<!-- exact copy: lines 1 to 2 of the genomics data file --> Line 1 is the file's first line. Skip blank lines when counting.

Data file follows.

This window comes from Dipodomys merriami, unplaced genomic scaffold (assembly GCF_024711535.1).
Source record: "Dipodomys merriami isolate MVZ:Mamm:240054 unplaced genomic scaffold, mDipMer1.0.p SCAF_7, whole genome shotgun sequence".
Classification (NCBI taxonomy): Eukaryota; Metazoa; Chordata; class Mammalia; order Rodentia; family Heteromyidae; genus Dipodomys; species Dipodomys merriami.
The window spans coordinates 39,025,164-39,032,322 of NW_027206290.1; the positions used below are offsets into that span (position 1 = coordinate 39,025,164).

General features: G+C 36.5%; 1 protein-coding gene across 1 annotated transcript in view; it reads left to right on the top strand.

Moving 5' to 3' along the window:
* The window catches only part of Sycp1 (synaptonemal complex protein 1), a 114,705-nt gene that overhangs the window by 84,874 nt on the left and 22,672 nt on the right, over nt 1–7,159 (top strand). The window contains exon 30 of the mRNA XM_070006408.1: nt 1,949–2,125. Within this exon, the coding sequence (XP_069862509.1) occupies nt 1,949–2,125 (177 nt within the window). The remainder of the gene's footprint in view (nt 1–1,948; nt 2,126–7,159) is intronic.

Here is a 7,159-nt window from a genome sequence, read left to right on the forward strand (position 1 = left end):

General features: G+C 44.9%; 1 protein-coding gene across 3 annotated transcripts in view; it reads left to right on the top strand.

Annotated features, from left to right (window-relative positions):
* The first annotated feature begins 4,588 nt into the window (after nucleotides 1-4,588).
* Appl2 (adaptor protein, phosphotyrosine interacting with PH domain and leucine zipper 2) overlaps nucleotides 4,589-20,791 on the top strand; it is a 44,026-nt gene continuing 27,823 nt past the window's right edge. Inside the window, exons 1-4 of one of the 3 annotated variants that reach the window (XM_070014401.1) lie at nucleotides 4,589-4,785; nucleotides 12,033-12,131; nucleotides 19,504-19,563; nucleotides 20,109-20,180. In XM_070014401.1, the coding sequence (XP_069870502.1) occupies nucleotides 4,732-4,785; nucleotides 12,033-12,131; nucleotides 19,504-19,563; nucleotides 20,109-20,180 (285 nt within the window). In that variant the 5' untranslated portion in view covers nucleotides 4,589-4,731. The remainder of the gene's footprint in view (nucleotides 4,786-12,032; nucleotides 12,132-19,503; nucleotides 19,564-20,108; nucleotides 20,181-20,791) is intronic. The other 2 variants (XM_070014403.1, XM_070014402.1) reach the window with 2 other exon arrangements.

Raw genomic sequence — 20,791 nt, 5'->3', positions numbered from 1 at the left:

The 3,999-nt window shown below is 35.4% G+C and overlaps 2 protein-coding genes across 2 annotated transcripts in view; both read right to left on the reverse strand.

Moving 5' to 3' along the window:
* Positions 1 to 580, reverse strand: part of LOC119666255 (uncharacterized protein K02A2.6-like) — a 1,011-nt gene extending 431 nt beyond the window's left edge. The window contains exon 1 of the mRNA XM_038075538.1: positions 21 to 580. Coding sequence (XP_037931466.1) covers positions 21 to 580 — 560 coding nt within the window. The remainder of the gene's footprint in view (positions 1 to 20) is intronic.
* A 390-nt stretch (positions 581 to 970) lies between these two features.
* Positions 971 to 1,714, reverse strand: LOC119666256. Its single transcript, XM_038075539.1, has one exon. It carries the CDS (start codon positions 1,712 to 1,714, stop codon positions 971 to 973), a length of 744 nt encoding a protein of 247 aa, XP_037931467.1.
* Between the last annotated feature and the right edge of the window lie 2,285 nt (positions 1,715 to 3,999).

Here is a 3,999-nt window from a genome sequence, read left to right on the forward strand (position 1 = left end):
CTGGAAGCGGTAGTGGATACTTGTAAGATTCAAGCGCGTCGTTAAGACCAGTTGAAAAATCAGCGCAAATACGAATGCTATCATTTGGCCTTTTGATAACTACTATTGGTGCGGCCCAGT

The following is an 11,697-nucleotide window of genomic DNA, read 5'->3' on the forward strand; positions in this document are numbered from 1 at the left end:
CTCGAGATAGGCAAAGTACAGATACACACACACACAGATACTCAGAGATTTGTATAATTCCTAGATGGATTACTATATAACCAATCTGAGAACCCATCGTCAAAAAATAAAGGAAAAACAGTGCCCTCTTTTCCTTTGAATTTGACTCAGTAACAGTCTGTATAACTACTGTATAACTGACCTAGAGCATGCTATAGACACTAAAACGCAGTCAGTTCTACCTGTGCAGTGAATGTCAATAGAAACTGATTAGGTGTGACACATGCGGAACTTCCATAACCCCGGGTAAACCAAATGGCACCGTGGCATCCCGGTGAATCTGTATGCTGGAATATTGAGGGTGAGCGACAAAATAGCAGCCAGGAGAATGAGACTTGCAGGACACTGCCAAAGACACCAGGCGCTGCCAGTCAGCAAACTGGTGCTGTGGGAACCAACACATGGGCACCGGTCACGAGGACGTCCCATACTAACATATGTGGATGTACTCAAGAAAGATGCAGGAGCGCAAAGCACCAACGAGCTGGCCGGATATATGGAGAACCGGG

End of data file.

This window comes from Dipodomys merriami, unplaced genomic scaffold (assembly GCF_024711535.1).
Source record: "Dipodomys merriami isolate MVZ:Mamm:240054 unplaced genomic scaffold, mDipMer1.0.p SCAF_7, whole genome shotgun sequence".